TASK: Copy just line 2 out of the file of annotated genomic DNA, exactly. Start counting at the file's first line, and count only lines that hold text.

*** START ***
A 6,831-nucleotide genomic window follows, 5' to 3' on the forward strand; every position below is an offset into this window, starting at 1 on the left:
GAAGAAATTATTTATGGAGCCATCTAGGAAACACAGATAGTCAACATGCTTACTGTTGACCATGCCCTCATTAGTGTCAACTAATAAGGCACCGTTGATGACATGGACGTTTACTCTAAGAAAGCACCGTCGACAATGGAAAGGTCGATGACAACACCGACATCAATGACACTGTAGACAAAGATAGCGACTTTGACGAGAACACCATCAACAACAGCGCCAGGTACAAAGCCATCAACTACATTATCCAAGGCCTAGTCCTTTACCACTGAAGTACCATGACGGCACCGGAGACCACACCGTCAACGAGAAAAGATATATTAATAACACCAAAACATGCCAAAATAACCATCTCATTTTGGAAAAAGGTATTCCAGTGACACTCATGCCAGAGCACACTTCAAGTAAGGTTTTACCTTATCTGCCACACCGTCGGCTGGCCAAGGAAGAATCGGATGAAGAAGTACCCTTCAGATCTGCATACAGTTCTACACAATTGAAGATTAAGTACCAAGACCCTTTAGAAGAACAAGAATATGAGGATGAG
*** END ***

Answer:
GAAGAAATTATTTATGGAGCCATCTAGGAAACACAGATAGTCAACATGCTTACTGTTGACCATGCCCTCATTAGTGTCAACTAATAAGGCACCGTTGATGACATGGACGTTTACTCTAAGAAAGCACCGTCGACAATGGAAAGGTCGATGACAACACCGACATCAATGACACTGTAGACAAAGATAGCGACTTTGACGAGAACACCATCAACAACAGCGCCAGGTACAAAGCCATCAACTACATTATCCAAGGCCTAGTCCTTTACCACTGAAGTACCATGACGGCACCGGAGACCACACCGTCAACGAGAAAAGATATATTAATAACACCAAAACATGCCAAAATAACCATCTCATTTTGGAAAAAGGTATTCCAGTGACACTCATGCCAGAGCACACTTCAAGTAAGGTTTTACCTTATCTGCCACACCGTCGGCTGGCCAAGGAAGAATCGGATGAAGAAGTACCCTTCAGATCTGCATACAGTTCTACACAATTGAAGATTAAGTACCAAGACCCTTTAGAAGAACAAGAATATGAGGATGAG